I’ve suggested that strategizing is an expensive path to follow for delivering to mobile with the budgetary constraints that we often see when talking to clients.
What is worth taking time to understand is the insight that analytics offers. This data is invaluable when trying to understand what your audience already expect access to and therefore where you need to focus any initial effort.
We see that once mobile specific analytical tools are installed a truer picture of mobile usage is seen. For all site owners additional unique users are a good thing so it’s worth considering installing an analytics tool that is capable of capturing that last few percentage of unique users already visiting your site.
So what’s important to consider when looking at your analytics? Two considerations to start with are bounce rates and new visits. Bounce rates are important especially if you charge for content, users are demanding connected experiences across all touch points. New visits are an indicator of the percentage of new visits coming from mobile.
Some of you may have heard of ‘Mobile First’, some of your partners and agencies have probably been saying it’s how they’d ‘design’ your mobile services.
So what does it mean? It’s three things: growth, constraints and capabilities. Or, put another way: opportunities, focus and innovation.
‘Opportunities’ refer to the commercial opportunities of delivering your content to the many 100’s of connected devices that exist today and those that will be under next year’s Christmas tree that haven’t even been prototyped yet.
The ‘Focus’ that prototyping will demonstrate to you in there’s not much room for waffle on a small screen device.
Thirdly the ‘Innovation’ - all the opportunities offered by interacting with a device that knows where it is, has a camera and can send and receive the images it takes.
It’s acknowledging that a mobile device will very soon (between 2012-2014 dependant who you ask) be the primary method used to access your content.
This acknowledgement implies being future friendly and again why authoring a strategy is a fruitless exercise as we can’t predict the future but we can be ready for it. But what does being ready actually mean?
Targeting opportunities, applying focus and being innovative may require some changes to you business. But I assure you there will be some people within your organisation who are all too aware of these opportunities that are slipping by, you need to discover them and tap into their insights.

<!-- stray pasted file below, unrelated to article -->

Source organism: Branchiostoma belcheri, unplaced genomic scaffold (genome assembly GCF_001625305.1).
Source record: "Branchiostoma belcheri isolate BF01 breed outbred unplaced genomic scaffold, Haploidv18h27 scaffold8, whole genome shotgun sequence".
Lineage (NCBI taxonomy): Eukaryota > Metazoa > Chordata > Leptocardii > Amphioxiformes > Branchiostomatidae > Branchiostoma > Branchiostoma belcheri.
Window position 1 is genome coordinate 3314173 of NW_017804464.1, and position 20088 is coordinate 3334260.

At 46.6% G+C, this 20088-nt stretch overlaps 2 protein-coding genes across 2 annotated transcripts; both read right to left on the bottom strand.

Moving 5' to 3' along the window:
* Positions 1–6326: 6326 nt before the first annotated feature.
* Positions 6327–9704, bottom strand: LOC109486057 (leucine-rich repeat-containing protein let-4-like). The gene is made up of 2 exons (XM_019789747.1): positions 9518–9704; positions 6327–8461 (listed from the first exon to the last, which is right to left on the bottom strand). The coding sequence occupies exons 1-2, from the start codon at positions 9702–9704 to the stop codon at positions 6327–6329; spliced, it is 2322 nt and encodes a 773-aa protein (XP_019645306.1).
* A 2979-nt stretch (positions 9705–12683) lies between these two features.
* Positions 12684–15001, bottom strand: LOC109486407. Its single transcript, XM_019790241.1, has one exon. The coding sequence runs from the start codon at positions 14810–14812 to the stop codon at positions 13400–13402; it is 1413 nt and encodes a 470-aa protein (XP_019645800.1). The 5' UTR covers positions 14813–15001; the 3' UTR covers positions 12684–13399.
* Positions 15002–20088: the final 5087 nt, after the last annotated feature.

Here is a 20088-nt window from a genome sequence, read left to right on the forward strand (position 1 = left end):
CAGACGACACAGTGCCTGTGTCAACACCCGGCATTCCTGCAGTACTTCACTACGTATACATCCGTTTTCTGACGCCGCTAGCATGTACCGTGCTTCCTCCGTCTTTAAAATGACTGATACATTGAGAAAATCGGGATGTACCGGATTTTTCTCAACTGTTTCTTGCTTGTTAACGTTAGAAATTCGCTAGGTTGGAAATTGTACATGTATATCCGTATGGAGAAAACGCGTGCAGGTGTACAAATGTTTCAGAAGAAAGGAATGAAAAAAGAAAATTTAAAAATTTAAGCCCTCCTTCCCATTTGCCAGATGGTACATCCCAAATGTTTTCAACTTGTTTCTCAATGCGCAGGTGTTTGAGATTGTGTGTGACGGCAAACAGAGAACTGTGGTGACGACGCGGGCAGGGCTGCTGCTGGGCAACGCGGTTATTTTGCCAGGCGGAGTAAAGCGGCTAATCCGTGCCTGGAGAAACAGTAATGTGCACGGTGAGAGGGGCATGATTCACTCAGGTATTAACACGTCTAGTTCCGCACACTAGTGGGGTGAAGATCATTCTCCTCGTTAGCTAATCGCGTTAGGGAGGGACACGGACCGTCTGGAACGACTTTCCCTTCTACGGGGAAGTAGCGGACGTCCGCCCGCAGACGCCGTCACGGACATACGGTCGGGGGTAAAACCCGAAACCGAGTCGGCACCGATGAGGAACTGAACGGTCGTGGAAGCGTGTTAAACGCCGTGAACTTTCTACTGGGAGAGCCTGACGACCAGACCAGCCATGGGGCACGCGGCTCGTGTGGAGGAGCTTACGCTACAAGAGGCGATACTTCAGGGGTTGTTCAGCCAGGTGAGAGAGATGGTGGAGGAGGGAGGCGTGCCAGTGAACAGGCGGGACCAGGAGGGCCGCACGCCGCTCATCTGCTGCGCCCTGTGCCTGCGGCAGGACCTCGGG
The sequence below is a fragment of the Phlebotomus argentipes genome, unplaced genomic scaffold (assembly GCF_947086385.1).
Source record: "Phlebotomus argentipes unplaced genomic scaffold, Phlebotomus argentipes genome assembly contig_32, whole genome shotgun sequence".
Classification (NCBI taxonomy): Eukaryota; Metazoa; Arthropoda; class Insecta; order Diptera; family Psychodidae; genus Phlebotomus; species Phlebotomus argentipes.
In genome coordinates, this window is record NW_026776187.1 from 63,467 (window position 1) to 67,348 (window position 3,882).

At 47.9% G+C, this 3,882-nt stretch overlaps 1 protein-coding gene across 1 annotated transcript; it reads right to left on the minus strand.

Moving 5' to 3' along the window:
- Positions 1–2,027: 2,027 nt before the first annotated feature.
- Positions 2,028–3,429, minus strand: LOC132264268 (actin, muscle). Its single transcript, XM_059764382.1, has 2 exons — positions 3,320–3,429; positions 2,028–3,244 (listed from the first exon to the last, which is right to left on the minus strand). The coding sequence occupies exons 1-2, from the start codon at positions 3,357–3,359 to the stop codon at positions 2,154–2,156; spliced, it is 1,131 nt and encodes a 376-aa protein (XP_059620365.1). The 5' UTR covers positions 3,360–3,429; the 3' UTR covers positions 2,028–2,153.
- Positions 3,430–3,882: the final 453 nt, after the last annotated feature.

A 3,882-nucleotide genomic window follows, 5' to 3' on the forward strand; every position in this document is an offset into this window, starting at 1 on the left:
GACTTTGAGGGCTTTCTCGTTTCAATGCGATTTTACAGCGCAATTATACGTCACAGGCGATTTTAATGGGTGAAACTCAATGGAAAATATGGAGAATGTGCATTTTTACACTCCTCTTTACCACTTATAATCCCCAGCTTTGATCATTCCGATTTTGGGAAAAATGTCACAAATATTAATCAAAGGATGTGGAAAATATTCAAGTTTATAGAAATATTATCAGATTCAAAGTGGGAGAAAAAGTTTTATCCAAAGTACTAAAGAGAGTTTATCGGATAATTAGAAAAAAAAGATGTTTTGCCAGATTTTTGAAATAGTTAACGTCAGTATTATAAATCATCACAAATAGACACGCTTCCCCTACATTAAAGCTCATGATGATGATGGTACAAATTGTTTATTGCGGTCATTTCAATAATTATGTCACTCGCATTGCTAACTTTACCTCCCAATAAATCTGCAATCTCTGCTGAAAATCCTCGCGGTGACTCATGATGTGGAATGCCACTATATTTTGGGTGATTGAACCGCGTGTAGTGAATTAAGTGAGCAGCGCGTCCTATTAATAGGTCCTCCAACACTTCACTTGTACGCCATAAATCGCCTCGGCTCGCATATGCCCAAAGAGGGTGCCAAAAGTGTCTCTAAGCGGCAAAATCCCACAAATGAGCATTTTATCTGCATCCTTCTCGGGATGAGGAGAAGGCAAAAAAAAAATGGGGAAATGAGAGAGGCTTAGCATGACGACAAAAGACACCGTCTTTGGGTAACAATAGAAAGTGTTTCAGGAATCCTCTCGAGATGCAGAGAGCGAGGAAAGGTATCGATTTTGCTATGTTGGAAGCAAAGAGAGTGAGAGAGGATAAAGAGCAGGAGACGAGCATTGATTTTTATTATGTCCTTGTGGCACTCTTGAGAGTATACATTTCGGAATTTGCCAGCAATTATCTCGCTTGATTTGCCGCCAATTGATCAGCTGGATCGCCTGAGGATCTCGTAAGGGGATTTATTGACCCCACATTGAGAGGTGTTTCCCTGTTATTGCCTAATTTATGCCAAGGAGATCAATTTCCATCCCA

This is a practice and solution that Digirati develop for a number of our clients.
You should already know what motivates your audience to return to your site on a regular basis and why they choose to spend their time with you. For almost all of you this reason is your content. This is what differentiates you from the competition.
So the future is not some sexy new look and feel, a rebrand or building an app for the latest device app store. It’s more likely going to be ensuring that your content is available to whatever device requests it, that’s probably going to be stored in a database, managed by a CMS and delivered through an API via cloud services.
You are responsible for the data and content called upon to present your business or brand across all digital channels.
These channels have a context. Where and how your content will be consumed is difficult to define. Context or Mobile Context used to be considered as ‘on the go’; ‘short periods’; ‘little focus’ and basic tasks. This is all changing, with powerful devices and wireless connections many of the historic ‘constraints’ are now non-existent.
Observation, or to give it its correct term, Ethnographic research, is easy here in London or any large city, it could be watching people on the back of the bus, the train, home or even in a coffee shop.
Google spent a great deal of time and effort watching how and why regular people used their smart phones. Not just Android phones, but all smart phones. The company even had employees “shadow” users, visiting them at their homes and workplaces to watch how they interacted with their devices.